It takes energy, impulse, determination and faith to achieve even what we might consider to be insignificant goals, on stage or in everyday life. What is essential, however, is the process leading up to the realization of those objectives. Peter Brook put it this way: "Acting begins with a tiny inner movement so slight that it is almost completely invisible." It then grows, turns into energy, energy into impulse, impulse into desire, desire into determination; for achievement to take place we need faith, we need to believe in our actions and in the possibility of success.
Is that not also what happens in a love relationship? First an inner movement appears. A message emerges in our most innermost self. It manifests itself in the form of excitement, a surge of energy causes our heart to beat faster, an impulse brings our hands to feel the warmth of her arm; if the impulse receives a go-ahead signal the caress takes on more determination and becomes a hug, the hug a kiss: both bodies become possessed with desire and believe in the need to consummate the act of love.
Each character an actor attempts to enliven has different levels of energy according to the circumstance or persons with which he or she must interact. She is seated gazing out the window. Suddenly she gets up, picks up the telephone receiver and dials a number. What led her to do that? Had she been carrying on an interior discussion concerning whether or not to call? Something caused her to act with determination, although she might also have repressed her movement stopping short of lifting the receiver.
In real life we rarely plan our movements with the decisiveness with which an actor organizes his actions. However, everything an actor does on stage is considered by the spectator as purposeful. If the woman is looking out the window, it must be for some reason; if she suddenly picks up the telephone receiver, it certainly is because she has taken a decision.
The beauty of the acting experience is the richness of meaning which the artists puts into each action, the realization that each action is interconnected but fundamentally different from the previous movement or the subsequent action. Acting is about transcendence and is dialectical in nature. Every action is the continuation and elaboration of a previous action which then gives way to yet another and in the process of exploring these different stages the actor seeks transcendence, transcendence based on the characteristics of his character and the script he is working on.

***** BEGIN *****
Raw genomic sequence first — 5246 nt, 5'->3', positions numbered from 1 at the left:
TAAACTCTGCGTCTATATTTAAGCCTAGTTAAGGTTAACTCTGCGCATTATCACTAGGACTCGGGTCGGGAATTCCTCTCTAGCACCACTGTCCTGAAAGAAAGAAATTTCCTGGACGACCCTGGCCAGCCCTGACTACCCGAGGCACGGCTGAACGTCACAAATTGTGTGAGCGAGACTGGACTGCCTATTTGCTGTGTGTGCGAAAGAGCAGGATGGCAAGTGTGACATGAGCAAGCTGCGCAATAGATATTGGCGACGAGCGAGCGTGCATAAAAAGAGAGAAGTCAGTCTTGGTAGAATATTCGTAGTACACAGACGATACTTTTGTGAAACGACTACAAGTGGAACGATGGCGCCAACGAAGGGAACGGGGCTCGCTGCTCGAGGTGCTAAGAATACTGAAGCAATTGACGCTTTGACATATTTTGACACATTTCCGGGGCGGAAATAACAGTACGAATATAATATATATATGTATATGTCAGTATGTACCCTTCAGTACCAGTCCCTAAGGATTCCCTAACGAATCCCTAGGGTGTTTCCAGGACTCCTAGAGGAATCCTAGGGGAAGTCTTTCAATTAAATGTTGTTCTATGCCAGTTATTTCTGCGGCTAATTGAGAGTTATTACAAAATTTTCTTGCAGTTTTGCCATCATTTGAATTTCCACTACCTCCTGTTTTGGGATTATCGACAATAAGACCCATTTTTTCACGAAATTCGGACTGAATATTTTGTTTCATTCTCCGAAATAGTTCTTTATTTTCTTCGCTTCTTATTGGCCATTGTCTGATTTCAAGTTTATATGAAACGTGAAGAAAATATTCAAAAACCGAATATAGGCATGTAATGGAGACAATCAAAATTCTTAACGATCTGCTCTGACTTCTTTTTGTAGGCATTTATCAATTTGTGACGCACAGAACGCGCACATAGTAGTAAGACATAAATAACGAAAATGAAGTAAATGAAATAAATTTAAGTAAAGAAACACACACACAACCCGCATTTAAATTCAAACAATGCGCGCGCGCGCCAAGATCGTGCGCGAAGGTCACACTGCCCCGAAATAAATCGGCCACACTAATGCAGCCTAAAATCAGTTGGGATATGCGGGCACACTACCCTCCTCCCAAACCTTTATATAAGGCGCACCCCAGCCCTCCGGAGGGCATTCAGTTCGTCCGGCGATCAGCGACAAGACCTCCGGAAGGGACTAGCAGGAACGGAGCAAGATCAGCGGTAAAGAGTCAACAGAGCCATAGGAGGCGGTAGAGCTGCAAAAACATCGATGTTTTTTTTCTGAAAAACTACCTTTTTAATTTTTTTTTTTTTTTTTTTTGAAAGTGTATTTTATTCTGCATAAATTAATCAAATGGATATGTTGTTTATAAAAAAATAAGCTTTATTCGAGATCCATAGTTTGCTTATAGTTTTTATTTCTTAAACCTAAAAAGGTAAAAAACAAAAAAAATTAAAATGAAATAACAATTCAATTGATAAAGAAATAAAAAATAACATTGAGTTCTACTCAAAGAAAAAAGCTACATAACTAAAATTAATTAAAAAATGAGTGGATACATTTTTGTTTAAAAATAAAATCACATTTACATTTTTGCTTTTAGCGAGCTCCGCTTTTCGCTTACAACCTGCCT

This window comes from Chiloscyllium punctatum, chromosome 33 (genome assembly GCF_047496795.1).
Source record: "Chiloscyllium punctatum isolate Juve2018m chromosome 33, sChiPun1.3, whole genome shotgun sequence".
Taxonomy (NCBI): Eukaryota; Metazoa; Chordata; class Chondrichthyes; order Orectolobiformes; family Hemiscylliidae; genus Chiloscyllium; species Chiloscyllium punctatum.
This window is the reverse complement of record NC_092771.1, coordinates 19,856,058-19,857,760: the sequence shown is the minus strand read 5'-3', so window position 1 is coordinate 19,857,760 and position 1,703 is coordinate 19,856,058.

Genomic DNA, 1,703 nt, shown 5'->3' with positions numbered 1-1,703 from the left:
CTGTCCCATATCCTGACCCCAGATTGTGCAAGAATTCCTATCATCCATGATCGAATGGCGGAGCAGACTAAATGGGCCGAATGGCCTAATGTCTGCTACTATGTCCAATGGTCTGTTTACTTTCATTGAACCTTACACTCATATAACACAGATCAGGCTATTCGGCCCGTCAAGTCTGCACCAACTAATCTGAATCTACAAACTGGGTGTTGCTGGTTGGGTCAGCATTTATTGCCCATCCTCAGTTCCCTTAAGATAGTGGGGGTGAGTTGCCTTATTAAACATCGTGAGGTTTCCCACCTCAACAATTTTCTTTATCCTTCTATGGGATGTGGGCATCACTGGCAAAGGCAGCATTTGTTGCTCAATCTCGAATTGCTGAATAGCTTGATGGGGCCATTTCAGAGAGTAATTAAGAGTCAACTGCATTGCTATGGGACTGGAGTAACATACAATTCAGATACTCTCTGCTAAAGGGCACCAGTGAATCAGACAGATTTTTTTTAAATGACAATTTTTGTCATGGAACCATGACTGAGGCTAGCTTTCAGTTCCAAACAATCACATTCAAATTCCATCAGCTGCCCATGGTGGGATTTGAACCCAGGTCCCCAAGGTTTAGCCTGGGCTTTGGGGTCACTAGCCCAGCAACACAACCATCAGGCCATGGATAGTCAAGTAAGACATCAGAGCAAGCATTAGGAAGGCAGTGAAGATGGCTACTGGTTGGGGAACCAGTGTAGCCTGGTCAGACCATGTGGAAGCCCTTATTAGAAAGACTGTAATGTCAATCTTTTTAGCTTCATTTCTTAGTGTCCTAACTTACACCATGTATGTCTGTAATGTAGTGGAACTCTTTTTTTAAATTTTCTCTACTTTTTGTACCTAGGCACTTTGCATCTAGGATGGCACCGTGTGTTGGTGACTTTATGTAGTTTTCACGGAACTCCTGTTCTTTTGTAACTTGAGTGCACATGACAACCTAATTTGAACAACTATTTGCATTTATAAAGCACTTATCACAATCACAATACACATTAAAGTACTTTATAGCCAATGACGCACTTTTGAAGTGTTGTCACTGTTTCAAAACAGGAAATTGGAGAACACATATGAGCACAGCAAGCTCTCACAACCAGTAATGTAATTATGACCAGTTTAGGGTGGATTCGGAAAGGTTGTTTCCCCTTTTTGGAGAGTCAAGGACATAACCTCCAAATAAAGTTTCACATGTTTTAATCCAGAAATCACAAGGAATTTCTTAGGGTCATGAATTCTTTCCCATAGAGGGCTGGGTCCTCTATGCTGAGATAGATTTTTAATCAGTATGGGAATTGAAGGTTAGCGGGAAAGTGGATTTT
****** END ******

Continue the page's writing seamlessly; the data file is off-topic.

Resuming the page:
“A slight movement of the spine, a change in the direction of a look, can tell something about the inner life of the character and project his thoughts,” says Sonia Moore. Acting indeed is an extremely complex process, as is life itself. An actor speaks not only with the words he says but with the tension or relaxation of his body, with his silence, with the tone of his voice, with the expression in his eyes, with the images which surge in his mind, with the memories which flash in his consciousness when he straightens his tie or examines his face in the mirror.
Yet there is great generosity in acting. What is done on stage is not for the actor’s stage companion; it is for the audience. Whatever the characteristics of the play might be, the purpose is to allow the spectator to “participate” in his or her own way in the actions, in the emotions, in the search for a solution to the conflict and in the thought processes of the characters on stage. The actor’s energy, impulses, determination, will power and belief are transmitted to the viewers, who in turn re-elaborate them. Thus acting is a powerful communicative experience which allows players and viewers to leave commonplace reality behind for a while and enter into a world charged with new significance.
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